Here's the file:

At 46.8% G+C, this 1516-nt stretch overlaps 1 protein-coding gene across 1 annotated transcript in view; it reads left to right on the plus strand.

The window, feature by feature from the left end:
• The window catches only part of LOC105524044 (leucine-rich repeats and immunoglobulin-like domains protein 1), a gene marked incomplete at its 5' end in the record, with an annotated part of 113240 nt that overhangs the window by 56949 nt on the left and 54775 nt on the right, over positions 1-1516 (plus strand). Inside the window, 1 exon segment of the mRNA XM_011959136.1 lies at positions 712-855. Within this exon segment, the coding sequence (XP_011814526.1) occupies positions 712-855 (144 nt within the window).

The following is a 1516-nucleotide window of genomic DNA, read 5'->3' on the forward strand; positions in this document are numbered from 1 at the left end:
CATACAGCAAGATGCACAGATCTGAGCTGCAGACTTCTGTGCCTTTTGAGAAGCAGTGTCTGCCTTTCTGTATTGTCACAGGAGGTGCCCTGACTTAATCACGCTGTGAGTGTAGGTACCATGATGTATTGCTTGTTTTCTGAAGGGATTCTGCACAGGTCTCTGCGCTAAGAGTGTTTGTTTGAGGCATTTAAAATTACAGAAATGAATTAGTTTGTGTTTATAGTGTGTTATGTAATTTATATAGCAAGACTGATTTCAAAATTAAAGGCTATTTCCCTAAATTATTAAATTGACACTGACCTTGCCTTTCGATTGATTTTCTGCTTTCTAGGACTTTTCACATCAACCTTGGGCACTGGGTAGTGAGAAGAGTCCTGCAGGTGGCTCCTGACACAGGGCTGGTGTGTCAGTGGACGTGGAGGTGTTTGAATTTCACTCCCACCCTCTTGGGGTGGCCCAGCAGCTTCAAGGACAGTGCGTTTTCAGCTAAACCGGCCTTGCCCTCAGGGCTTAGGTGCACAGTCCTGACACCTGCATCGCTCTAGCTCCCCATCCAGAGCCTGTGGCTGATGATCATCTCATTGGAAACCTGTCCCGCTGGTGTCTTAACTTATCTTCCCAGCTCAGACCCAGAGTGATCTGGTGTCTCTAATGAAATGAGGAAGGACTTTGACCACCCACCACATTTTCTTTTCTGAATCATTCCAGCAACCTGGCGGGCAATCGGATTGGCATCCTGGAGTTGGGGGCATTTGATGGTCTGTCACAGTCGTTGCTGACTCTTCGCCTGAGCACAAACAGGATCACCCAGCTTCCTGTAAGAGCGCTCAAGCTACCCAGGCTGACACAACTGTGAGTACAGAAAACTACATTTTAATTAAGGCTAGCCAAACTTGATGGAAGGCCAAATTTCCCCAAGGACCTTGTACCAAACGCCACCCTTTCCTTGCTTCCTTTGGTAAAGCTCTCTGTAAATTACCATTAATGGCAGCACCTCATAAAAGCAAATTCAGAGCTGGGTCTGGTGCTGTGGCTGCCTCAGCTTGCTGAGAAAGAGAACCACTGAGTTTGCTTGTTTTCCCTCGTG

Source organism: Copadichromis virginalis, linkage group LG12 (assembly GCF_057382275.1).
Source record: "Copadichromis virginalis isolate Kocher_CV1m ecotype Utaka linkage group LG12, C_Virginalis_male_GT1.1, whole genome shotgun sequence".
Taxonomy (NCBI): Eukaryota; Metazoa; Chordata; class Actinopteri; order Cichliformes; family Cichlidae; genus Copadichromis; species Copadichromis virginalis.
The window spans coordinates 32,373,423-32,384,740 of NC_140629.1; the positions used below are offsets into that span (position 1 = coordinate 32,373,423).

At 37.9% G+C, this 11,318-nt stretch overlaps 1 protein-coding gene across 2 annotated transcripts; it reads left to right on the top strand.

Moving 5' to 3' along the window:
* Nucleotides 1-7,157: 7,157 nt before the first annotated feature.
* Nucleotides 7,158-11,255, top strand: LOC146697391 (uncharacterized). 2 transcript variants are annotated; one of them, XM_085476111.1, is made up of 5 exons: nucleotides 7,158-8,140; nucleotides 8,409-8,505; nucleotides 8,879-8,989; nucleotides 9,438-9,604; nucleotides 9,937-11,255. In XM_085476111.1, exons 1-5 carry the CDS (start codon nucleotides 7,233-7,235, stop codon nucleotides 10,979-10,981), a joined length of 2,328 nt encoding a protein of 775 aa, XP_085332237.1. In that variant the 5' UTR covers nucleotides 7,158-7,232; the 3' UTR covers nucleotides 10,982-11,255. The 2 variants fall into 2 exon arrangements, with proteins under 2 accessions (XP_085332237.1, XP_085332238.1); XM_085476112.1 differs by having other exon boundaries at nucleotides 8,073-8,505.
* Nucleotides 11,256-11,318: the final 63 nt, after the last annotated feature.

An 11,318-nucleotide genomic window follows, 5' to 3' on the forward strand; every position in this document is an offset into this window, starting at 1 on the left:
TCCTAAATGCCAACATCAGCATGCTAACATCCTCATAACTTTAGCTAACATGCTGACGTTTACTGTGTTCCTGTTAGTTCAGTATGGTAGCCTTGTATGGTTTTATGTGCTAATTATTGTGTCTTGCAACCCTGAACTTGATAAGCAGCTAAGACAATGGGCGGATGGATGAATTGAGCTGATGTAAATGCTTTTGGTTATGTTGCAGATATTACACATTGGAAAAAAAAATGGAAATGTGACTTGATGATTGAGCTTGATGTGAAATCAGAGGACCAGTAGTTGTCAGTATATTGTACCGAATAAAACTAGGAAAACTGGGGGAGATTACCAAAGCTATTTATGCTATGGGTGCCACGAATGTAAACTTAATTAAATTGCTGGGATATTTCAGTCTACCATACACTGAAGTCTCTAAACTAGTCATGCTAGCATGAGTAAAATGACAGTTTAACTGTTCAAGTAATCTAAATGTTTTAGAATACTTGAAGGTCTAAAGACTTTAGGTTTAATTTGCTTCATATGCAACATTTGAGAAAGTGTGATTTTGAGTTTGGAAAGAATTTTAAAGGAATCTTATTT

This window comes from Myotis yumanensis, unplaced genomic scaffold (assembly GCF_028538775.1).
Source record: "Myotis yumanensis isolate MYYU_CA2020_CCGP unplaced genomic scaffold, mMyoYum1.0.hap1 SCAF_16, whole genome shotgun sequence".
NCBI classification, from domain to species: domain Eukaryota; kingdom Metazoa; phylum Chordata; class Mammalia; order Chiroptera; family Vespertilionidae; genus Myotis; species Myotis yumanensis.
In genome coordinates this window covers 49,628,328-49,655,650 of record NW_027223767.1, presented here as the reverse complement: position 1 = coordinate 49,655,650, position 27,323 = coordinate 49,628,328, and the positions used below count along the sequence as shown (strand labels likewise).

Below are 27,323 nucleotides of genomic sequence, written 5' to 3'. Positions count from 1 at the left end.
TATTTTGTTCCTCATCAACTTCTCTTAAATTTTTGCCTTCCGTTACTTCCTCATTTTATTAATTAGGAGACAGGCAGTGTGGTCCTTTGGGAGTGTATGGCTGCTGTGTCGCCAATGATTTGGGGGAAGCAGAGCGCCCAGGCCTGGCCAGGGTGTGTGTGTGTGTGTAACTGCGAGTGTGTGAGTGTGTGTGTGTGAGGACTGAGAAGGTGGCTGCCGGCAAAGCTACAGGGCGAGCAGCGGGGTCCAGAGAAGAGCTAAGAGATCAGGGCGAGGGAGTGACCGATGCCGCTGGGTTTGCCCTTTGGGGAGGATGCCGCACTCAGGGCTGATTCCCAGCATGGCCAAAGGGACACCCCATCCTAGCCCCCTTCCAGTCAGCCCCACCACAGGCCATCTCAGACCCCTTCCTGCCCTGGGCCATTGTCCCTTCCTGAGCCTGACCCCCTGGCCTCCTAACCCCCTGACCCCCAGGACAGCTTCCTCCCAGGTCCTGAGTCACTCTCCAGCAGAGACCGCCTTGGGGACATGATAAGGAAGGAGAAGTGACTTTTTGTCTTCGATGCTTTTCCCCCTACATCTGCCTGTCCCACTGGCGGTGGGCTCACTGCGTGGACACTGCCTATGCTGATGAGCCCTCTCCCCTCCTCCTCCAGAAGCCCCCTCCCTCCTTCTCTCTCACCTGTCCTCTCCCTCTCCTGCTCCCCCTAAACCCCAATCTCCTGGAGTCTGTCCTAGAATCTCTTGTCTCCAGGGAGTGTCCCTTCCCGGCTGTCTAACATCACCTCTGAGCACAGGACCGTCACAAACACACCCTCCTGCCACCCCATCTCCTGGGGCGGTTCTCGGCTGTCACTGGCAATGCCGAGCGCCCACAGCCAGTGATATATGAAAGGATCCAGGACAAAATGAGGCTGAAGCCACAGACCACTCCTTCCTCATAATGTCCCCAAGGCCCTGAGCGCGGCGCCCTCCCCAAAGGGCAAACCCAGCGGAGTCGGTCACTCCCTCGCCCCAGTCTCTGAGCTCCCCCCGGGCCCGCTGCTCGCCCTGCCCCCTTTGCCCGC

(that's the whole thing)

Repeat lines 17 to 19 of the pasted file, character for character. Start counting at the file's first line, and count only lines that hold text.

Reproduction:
This window comes from Myotis yumanensis, unplaced genomic scaffold (assembly GCF_028538775.1).
Source record: "Myotis yumanensis isolate MYYU_CA2020_CCGP unplaced genomic scaffold, mMyoYum1.0.hap1 SCAF_16, whole genome shotgun sequence".
NCBI classification, from domain to species: domain Eukaryota; kingdom Metazoa; phylum Chordata; class Mammalia; order Chiroptera; family Vespertilionidae; genus Myotis; species Myotis yumanensis.